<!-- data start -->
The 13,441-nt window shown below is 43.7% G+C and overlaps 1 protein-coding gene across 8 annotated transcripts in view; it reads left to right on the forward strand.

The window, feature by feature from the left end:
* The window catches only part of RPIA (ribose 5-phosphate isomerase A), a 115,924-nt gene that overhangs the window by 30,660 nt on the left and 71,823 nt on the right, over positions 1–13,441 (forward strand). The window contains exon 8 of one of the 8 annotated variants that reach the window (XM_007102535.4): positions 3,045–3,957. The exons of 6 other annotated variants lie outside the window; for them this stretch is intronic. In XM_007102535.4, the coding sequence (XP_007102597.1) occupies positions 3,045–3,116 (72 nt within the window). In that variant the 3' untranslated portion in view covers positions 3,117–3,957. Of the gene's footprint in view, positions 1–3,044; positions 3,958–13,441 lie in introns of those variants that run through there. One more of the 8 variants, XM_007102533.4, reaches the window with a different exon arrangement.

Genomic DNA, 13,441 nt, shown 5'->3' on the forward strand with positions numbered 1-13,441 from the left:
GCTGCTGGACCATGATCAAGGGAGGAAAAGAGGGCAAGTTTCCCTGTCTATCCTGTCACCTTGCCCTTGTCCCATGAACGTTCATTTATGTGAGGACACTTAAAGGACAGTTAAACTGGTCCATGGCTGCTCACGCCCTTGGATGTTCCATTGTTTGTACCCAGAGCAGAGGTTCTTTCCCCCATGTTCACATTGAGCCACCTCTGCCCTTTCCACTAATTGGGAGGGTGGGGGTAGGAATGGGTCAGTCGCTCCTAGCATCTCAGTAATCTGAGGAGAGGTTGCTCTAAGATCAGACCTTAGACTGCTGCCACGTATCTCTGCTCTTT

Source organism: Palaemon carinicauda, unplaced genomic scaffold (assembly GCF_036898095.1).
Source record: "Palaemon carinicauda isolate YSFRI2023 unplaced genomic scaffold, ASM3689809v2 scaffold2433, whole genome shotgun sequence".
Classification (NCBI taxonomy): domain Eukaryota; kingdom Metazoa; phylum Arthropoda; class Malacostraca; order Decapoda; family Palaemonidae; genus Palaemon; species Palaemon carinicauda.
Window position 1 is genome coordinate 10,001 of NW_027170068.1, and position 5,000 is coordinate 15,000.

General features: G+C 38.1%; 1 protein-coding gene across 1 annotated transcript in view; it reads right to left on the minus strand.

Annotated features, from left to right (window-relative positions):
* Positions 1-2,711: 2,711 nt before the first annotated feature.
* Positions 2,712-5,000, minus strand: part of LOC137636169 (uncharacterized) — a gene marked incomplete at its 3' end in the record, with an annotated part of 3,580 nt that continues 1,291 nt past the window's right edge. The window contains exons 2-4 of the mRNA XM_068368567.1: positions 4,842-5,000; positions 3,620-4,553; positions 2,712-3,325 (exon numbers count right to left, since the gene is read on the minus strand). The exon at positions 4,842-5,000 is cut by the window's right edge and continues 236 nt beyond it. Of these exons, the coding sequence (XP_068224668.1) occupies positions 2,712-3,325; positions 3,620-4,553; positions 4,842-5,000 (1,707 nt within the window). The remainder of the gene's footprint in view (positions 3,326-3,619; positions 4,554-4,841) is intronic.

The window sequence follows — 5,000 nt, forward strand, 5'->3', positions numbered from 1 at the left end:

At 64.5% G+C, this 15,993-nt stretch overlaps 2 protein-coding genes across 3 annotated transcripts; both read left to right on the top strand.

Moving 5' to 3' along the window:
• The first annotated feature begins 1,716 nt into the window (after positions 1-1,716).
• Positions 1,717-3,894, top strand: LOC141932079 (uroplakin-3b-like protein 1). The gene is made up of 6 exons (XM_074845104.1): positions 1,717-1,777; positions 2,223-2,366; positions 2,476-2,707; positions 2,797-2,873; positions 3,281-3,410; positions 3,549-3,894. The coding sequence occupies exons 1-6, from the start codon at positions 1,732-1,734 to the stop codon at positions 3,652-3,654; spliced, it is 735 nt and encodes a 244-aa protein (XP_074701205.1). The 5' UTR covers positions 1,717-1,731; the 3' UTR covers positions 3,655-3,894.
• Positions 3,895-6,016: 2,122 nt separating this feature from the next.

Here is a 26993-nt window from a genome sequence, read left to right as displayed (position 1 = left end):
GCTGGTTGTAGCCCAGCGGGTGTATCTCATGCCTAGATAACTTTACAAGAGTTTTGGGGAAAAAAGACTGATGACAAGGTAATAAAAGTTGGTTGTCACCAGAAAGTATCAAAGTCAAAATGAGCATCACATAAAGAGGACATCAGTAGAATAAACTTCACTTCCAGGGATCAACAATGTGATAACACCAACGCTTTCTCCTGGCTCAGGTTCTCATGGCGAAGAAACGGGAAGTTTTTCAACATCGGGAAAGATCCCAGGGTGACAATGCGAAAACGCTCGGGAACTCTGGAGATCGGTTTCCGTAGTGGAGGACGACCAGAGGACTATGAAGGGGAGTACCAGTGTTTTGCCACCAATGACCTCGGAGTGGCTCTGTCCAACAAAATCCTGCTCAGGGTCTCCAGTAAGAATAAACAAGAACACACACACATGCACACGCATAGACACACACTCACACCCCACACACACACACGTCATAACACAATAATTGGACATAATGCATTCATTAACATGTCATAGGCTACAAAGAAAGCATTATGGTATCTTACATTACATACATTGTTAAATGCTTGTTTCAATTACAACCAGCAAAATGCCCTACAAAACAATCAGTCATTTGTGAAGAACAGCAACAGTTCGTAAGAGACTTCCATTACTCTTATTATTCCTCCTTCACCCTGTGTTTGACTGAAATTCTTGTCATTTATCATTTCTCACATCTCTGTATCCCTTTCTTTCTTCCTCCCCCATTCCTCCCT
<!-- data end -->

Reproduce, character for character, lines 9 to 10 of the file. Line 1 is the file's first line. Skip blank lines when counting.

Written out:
Window position 1 is genome coordinate 10,001 of NW_027170068.1, and position 5,000 is coordinate 15,000.

General features: G+C 38.1%; 1 protein-coding gene across 1 annotated transcript in view; it reads right to left on the minus strand.